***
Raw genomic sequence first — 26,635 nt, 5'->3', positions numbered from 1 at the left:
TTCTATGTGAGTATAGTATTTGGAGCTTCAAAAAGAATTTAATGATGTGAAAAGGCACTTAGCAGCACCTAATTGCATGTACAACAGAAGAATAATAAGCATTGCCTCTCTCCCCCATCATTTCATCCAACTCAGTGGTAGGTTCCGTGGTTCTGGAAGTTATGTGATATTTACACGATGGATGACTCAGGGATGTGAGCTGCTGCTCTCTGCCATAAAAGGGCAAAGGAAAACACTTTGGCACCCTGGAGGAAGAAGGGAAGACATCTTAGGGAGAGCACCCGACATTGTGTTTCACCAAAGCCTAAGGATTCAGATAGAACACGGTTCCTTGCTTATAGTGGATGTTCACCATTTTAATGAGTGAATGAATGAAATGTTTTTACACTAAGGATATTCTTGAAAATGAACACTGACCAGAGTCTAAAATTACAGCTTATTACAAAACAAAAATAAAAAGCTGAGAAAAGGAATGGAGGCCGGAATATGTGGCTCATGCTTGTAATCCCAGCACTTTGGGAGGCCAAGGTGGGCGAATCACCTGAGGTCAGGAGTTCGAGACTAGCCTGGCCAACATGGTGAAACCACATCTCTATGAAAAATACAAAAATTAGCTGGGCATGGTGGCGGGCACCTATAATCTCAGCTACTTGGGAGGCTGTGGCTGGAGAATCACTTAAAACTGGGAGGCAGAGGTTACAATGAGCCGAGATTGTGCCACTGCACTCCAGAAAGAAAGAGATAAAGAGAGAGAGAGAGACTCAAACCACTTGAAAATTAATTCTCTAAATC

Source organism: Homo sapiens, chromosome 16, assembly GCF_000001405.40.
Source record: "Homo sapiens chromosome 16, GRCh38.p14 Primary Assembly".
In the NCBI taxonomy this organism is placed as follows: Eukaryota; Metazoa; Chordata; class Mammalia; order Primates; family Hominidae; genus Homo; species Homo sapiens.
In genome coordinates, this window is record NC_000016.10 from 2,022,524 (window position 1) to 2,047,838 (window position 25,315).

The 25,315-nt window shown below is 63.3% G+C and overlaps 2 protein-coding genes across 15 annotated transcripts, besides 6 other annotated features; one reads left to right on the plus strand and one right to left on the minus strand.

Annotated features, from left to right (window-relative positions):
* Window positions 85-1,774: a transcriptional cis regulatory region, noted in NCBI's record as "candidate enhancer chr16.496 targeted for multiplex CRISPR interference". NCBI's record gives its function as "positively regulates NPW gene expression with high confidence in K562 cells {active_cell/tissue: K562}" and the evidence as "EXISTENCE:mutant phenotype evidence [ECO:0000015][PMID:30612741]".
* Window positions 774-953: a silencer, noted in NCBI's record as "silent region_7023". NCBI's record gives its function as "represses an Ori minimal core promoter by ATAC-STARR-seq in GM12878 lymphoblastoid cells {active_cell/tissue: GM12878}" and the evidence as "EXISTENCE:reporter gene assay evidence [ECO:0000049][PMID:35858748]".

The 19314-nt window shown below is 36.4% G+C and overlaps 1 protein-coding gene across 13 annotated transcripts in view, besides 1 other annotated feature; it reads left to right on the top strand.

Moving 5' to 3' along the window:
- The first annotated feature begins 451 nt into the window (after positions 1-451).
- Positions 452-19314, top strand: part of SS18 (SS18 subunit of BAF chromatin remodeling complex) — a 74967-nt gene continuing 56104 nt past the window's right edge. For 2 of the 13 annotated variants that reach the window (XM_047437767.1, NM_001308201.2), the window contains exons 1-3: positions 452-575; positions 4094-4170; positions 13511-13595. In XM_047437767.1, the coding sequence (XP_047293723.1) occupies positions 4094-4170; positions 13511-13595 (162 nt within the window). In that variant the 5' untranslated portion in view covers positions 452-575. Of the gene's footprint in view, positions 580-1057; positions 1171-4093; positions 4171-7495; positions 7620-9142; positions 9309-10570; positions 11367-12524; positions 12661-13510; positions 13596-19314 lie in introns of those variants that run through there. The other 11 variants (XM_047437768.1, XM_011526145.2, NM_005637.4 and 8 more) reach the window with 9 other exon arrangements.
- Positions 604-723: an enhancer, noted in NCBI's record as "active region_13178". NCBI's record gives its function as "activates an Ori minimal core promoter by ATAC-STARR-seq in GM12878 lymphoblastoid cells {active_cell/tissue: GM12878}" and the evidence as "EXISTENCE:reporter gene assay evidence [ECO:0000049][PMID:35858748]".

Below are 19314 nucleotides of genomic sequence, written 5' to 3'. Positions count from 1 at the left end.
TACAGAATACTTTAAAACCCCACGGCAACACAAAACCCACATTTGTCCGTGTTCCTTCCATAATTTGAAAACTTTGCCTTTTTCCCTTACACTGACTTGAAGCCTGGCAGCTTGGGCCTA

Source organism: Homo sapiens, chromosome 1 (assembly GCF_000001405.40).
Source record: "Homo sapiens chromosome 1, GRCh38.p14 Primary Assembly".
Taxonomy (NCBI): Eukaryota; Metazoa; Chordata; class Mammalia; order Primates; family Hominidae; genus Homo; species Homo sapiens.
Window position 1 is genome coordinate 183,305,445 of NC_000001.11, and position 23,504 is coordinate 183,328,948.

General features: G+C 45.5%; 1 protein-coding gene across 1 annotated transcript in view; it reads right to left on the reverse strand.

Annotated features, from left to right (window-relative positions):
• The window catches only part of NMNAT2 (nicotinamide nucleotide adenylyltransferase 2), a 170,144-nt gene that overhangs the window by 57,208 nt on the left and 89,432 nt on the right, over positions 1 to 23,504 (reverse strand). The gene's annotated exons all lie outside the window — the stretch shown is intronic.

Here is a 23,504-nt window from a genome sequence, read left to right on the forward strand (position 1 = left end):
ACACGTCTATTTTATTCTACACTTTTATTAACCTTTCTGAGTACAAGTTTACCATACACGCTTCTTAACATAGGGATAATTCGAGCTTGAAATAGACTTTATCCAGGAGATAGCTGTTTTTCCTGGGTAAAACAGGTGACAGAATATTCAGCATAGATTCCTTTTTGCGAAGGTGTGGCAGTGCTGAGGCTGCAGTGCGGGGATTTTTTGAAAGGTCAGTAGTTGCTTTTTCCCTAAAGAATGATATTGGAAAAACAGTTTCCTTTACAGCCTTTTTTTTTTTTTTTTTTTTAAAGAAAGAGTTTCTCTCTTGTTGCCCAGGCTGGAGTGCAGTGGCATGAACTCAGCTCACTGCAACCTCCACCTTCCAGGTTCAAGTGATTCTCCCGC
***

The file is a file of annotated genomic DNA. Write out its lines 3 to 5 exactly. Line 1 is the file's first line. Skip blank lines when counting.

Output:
Source organism: Homo sapiens, chromosome 16, assembly GCF_000001405.40.
Source record: "Homo sapiens chromosome 16, GRCh38.p14 Primary Assembly".
In the NCBI taxonomy this organism is placed as follows: Eukaryota; Metazoa; Chordata; class Mammalia; order Primates; family Hominidae; genus Homo; species Homo sapiens.